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What Risky Contract Terms Concern Smart Architects and Engineers?

Written By Jeremy S. Baker –

When negotiating contracts, architects and engineers face a variety of risky contract terms – but a few kinds of clauses stand out as being particularly risky and prone to misuse.

Uninsurable Contract Terms

First, it is common for project owners to ask architects and engineers to accept contract terms outside the protection of their professional liability insurance. For example, owners might ask their designers to warrant or guarantee certain outcomes, or to defend the owners from claims. These risky contract terms can be a mistake for everyone involved, including the owners themselves.

Most of the money in a construction project runs through the contractor; they buy the materials and labor, the concrete and steel, etc. By contrast, a comparatively small percent of the total project cost runs through the design firm. It is uncommon, therefore, for architecture or engineering firms to have large sums of cash on-hand to satisfy claims.

Often, if a costly design defect occurs, the only source of recovery available to owners is the designer’s professional liability insurance. That insurance exists, in part, to pay claims. It protects project owners and other claimants. Therefore, owners may not want to give away the protection of that insurance coverage by insisting their designers accept uninsurable contract terms. Owners who do so might prevail on claims against architects and engineers, but recover no money.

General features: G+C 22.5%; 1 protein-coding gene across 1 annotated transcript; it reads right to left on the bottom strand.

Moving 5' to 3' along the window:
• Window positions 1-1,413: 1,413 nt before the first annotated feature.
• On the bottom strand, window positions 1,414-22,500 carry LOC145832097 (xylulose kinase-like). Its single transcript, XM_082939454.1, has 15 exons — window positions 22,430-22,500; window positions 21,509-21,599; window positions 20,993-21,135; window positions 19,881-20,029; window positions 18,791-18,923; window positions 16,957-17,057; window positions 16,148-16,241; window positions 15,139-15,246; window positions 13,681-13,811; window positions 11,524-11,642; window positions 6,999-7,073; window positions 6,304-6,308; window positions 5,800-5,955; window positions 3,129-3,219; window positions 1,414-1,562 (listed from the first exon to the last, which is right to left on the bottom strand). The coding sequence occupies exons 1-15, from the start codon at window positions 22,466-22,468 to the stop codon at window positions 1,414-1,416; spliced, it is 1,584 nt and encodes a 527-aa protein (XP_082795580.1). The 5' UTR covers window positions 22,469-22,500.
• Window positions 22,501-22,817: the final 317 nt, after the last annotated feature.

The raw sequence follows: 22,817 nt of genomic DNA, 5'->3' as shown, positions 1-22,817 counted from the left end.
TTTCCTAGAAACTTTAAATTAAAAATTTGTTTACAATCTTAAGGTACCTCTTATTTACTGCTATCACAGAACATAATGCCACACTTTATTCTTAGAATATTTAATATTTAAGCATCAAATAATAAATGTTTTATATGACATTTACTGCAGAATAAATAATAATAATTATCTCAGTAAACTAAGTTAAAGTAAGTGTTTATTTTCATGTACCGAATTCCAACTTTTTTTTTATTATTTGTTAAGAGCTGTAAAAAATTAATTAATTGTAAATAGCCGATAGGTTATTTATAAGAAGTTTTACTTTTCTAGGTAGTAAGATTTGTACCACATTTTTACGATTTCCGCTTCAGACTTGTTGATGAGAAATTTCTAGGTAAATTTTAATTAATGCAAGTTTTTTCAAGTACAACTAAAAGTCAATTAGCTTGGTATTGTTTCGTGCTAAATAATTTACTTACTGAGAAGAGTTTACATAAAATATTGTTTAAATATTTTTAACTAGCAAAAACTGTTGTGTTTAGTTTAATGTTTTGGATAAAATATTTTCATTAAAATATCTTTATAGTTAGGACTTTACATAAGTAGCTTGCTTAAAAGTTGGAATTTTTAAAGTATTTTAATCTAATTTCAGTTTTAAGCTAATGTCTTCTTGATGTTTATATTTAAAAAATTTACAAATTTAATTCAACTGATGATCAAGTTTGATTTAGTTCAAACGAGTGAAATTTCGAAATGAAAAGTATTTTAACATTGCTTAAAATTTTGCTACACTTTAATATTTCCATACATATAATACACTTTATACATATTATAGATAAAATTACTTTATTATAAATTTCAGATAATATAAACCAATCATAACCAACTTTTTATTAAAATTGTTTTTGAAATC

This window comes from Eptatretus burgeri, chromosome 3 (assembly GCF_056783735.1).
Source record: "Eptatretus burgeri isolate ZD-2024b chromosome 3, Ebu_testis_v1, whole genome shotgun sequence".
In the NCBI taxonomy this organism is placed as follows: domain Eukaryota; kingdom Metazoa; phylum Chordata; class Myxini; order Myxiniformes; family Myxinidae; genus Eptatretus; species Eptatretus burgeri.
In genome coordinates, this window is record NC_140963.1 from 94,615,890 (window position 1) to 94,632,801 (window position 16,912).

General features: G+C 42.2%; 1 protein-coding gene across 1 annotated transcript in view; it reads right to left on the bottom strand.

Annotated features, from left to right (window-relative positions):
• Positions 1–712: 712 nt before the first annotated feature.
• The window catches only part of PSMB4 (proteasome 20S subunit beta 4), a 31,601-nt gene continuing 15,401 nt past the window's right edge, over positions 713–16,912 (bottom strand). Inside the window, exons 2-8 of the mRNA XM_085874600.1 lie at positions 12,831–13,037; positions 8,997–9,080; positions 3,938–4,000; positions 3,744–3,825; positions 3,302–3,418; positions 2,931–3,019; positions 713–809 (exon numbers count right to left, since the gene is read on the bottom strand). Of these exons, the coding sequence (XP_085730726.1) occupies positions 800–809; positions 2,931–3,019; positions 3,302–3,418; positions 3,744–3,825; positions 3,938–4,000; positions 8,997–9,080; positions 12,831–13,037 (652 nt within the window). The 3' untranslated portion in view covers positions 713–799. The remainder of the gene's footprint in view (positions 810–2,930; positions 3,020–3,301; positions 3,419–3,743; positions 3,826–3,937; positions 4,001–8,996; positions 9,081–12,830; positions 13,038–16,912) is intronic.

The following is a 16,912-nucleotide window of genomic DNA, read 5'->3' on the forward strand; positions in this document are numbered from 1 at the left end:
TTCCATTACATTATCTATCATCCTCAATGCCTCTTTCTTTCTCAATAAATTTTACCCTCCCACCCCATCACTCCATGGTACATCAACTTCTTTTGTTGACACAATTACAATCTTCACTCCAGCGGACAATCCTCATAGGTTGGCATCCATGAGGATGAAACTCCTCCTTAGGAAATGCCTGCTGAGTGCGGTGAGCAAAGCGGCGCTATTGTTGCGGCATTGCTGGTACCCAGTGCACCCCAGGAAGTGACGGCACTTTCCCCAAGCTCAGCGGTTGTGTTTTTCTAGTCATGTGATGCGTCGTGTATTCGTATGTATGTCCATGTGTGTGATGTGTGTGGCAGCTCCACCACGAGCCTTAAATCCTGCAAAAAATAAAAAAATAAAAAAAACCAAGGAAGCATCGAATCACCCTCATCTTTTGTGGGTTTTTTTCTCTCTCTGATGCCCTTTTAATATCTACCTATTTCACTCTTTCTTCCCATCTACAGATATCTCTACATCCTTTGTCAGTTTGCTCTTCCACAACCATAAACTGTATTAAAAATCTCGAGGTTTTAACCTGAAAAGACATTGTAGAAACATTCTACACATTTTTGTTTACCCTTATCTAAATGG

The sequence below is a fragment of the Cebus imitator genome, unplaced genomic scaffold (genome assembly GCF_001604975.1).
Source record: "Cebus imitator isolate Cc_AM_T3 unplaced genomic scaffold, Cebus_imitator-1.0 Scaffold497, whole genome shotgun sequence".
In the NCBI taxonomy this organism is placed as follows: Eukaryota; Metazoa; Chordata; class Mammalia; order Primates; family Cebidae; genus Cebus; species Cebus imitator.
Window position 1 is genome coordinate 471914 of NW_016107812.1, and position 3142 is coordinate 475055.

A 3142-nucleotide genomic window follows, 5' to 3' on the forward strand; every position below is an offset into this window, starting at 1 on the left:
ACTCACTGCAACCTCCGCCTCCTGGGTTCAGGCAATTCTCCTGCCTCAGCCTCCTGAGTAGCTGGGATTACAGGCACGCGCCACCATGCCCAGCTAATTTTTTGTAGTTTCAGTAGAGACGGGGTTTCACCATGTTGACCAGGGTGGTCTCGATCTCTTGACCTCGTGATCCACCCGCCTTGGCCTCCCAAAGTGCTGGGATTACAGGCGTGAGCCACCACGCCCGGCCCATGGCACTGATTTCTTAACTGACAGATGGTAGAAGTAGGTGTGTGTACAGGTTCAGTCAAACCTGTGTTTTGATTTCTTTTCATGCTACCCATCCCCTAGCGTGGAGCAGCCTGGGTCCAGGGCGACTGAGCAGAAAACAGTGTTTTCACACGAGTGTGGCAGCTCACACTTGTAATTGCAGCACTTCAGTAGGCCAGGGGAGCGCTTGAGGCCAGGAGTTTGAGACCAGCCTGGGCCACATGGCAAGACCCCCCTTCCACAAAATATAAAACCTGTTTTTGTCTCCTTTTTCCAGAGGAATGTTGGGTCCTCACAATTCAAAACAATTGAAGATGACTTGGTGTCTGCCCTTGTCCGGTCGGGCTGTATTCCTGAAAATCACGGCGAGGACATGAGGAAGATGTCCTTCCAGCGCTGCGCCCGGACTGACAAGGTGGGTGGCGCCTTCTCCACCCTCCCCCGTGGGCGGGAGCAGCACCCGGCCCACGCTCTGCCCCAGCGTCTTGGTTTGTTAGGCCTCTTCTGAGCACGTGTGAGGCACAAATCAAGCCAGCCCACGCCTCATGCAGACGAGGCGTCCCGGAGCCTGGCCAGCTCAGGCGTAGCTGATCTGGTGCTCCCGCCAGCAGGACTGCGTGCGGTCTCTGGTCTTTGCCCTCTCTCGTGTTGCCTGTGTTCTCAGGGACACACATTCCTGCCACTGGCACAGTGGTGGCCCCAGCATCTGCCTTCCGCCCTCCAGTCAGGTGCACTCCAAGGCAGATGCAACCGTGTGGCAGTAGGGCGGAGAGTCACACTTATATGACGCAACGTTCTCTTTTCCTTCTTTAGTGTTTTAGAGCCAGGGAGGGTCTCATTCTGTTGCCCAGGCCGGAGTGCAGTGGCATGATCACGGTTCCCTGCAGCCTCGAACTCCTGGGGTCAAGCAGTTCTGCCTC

Designers who are denied insurance coverage – on otherwise insurable claims, because they accepted uninsurable contract terms – could face an existential threat to their businesses. It is imperative for architects and engineers to evaluate contract terms to determine if they are being asked to step outside the protection of their professional liability insurance.

Design Team Coordination Requirements

Another very common contractual risk is rooted in design team coordination. While it is appropriate for the lead architect or engineer to accept a certain level of obligation for coordinating the design of the overall project, often liability for design team coordination can be set out in vague contractual terms. This creates a risk that creative attorneys will blame the lead designer for the mistakes of others; for failing to properly “coordinate” their work.

Few design professionals consider this risk when they vaguely agree to coordinate the design. When they think about coordination, many designers envision running meetings and facilitating communications between the owner, contractors, and other design team members – NOT the risk of being blamed for the design errors of others. This risk is acute when the project owner directly contracts with some members of the design team, including design-build MEP/FP contractors.

So what can architects and engineers do to minimize this risk? They can avoid vague contract terms about their obligations to coordinate the designs produced by others. Architects and engineers can clearly and thoroughly define what they will do—and will not do—by way of such coordination. Stating what they will not do in coordinating the overall design is particularly important.

Accessibility Requirements